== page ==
When it was founded in 2005, Kilchoman distillery not only had the distinction of being Islay’s first new distillery in 124 years, but it is also the first (and only) Single Farm Single Malt. That means that every stage of the whisky-making process is done at Kilchoman, from barley grown in the fields around the distillery to bottling on site — a rarity in today’s whisky-making world where barley are sourced from other farms, maltings are done on industrial scales, and bottling is carried out hundreds of miles away from the distillery, often near Glasgow.
All this fuss about locality adds up to one thing for the whisky geek: the chance to experience what a ‘pure’ Islay single malt is about. This isn’t a knock on other Islay distilleries, but rather it emphasises the uniqueness of Islay by using barley grown on the island, which is notoriously difficult given its relatively harsh conditions; and ageing in local warehouses near the coast.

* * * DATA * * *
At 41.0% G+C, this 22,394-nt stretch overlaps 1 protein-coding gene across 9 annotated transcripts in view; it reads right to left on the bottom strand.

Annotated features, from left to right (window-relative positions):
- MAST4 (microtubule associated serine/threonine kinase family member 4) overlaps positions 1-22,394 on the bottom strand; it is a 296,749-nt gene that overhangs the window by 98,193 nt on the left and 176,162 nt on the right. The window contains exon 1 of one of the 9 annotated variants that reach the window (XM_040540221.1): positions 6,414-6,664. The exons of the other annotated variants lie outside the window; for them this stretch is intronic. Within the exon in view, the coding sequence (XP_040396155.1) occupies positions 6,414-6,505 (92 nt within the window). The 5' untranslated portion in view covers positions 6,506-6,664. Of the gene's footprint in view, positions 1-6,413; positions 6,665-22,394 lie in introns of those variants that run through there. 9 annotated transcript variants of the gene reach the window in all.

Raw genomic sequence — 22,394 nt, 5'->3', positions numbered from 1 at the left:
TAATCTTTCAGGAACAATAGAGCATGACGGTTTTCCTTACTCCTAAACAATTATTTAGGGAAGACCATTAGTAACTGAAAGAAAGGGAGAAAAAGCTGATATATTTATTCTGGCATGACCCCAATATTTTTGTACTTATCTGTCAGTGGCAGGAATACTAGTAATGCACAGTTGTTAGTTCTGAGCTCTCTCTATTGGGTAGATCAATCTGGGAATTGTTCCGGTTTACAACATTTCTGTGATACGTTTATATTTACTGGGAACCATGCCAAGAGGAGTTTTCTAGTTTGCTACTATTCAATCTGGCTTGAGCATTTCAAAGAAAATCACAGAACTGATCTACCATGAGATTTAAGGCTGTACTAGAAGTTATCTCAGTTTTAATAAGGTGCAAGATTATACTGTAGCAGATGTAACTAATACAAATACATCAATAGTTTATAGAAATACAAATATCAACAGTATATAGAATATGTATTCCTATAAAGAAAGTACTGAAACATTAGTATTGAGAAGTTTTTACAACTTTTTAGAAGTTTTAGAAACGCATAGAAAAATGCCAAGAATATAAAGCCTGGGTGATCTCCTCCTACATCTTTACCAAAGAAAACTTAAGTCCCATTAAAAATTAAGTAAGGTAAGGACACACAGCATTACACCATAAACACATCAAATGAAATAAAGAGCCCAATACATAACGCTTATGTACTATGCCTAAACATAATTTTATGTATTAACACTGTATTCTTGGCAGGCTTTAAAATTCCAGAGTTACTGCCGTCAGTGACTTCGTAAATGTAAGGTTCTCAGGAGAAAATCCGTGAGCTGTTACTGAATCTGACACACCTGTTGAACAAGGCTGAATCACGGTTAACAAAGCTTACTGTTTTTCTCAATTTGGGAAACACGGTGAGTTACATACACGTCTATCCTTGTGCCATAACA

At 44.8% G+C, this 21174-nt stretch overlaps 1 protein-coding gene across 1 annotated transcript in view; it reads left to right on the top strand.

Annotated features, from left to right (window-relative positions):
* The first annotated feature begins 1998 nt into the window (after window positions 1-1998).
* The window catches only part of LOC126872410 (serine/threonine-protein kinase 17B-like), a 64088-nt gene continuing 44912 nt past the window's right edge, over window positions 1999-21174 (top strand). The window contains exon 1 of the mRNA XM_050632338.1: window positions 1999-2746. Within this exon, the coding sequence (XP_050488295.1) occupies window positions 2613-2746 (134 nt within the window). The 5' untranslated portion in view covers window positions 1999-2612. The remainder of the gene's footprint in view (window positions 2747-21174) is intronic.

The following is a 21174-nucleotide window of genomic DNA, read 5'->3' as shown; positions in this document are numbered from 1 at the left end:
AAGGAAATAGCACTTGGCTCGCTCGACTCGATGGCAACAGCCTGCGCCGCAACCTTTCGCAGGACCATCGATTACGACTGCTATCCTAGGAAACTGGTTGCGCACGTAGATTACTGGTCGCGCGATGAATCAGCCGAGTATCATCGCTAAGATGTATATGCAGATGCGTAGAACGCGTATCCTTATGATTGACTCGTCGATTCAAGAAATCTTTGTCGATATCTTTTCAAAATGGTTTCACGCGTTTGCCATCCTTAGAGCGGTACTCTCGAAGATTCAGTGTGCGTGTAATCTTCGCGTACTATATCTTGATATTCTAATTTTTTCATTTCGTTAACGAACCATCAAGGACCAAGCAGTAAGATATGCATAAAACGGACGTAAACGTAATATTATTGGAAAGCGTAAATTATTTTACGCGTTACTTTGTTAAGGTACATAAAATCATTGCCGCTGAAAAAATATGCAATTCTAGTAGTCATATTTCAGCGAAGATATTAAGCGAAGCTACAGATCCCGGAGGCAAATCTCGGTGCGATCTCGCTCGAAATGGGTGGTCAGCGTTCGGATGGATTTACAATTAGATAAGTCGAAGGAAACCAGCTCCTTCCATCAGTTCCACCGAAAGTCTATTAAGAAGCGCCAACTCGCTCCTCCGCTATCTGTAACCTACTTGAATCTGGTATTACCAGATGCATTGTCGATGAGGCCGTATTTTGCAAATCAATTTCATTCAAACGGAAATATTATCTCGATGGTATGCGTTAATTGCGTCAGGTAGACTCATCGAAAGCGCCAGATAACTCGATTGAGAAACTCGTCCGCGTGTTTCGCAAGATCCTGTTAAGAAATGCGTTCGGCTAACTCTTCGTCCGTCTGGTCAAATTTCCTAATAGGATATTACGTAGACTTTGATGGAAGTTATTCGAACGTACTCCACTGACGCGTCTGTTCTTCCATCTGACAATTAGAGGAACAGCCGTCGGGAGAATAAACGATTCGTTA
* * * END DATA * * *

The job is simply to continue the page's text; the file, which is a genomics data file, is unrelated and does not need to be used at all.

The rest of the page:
So with that in mind, we looked to Anthony Wills, the founder and Managing Director of Kilchoman, to talk us through the making of Sanaig, a core offering is made from a vatting of sherry and bourbon casks. Unlike the ex-bourbon heavy Machir Bay, however, Sanaig has a higher proportion of Oloroso sherry influence, adding balance of dried fruits and spices to classic Kilchoman citrus sweetness and peat smoke character.